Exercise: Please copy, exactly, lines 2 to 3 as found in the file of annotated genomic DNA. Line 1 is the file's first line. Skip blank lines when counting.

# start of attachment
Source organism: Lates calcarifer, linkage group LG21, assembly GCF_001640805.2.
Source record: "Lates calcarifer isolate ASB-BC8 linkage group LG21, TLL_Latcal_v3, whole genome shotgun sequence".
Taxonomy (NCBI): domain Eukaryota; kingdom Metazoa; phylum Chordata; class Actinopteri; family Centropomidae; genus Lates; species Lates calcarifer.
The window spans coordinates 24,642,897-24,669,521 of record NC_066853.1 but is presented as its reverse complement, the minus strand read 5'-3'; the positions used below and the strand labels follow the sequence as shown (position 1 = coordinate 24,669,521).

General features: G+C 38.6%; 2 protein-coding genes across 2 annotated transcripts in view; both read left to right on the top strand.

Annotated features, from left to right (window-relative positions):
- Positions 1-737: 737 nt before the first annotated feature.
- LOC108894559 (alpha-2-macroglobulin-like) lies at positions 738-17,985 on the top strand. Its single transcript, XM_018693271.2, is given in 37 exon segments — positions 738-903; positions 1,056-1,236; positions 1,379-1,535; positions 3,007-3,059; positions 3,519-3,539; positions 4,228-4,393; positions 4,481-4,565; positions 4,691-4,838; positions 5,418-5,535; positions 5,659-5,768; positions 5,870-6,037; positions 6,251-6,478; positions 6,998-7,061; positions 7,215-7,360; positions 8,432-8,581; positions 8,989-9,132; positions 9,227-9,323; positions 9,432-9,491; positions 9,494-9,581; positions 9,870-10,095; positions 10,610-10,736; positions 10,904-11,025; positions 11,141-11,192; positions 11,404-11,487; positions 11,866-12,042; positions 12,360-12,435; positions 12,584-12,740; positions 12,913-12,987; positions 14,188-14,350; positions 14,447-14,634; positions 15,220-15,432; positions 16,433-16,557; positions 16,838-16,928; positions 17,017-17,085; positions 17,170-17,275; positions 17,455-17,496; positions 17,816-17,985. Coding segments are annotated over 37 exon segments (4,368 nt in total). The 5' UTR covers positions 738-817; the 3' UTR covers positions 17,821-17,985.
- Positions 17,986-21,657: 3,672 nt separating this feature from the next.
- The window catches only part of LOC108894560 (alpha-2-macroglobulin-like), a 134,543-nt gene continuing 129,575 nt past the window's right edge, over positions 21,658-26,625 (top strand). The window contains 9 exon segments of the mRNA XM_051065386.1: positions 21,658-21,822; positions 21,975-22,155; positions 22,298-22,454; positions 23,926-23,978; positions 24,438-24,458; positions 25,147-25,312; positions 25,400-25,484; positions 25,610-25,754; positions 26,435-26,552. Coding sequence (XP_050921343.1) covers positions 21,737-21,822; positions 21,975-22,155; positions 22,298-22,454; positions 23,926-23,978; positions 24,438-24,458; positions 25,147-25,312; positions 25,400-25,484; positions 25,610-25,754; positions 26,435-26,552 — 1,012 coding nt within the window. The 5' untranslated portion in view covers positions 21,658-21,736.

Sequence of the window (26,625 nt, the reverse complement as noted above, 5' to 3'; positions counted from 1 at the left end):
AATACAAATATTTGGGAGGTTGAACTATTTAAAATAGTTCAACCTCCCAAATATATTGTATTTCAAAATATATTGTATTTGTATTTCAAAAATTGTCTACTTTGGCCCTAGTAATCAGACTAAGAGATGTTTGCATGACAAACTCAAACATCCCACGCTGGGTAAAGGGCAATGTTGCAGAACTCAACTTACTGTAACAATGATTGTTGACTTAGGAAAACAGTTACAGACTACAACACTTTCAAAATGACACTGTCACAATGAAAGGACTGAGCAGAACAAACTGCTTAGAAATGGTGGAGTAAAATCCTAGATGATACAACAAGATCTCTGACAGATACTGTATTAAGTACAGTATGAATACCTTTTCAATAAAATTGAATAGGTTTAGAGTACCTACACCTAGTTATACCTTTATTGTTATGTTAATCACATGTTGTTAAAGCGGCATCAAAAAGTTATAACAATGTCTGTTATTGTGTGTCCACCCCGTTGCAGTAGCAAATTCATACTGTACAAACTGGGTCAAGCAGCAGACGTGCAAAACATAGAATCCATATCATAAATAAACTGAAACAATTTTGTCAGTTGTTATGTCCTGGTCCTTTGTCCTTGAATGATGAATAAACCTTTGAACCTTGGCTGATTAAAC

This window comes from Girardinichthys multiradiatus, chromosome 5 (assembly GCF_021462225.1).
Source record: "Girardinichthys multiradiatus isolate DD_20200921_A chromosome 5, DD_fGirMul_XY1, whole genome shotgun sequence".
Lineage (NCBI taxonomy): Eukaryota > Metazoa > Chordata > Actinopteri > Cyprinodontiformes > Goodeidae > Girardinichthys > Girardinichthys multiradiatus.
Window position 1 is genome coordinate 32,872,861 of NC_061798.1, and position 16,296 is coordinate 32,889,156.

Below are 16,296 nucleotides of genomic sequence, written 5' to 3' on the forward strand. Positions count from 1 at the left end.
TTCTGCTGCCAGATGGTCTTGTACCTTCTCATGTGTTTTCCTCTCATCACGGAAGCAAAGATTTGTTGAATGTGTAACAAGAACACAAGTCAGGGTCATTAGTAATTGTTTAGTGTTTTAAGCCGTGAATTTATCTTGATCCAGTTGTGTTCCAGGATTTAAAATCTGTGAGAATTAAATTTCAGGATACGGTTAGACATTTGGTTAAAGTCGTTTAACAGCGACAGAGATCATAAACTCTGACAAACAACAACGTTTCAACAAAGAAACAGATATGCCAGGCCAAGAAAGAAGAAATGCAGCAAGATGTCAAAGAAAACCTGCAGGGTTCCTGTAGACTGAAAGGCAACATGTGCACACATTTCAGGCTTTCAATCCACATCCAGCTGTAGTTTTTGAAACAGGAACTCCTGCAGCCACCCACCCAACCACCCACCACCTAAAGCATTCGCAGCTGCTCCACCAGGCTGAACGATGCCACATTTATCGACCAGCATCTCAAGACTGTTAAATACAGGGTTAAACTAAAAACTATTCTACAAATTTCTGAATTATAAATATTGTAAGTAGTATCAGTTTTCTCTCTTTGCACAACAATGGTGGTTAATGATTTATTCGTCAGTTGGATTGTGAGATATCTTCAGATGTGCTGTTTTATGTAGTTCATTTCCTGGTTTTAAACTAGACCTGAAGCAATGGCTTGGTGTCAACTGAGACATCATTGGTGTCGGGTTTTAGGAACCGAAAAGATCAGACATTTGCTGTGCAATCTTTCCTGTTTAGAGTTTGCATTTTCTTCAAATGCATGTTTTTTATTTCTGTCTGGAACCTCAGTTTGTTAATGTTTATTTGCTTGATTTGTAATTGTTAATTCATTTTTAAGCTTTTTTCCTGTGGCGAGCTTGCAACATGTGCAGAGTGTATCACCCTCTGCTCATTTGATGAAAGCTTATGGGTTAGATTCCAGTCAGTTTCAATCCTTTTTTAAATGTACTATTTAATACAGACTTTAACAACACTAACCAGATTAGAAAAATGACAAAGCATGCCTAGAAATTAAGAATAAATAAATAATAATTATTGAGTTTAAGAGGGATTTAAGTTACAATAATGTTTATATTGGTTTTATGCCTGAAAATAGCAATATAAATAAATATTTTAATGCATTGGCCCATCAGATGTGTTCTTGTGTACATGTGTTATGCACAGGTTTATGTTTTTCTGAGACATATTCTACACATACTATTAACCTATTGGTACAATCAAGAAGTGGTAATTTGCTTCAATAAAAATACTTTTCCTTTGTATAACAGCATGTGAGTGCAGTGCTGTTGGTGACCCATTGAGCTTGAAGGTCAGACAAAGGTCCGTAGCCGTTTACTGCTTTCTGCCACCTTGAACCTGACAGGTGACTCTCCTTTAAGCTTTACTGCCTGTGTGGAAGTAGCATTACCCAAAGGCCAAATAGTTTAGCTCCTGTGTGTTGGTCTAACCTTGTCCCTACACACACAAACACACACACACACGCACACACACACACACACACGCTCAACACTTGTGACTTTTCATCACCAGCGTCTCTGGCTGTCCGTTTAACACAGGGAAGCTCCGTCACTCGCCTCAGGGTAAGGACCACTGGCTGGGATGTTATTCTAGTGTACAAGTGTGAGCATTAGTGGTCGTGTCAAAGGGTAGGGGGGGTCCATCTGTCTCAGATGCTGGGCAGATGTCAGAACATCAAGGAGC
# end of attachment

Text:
Source record: "Lates calcarifer isolate ASB-BC8 linkage group LG21, TLL_Latcal_v3, whole genome shotgun sequence".
Taxonomy (NCBI): domain Eukaryota; kingdom Metazoa; phylum Chordata; class Actinopteri; family Centropomidae; genus Lates; species Lates calcarifer.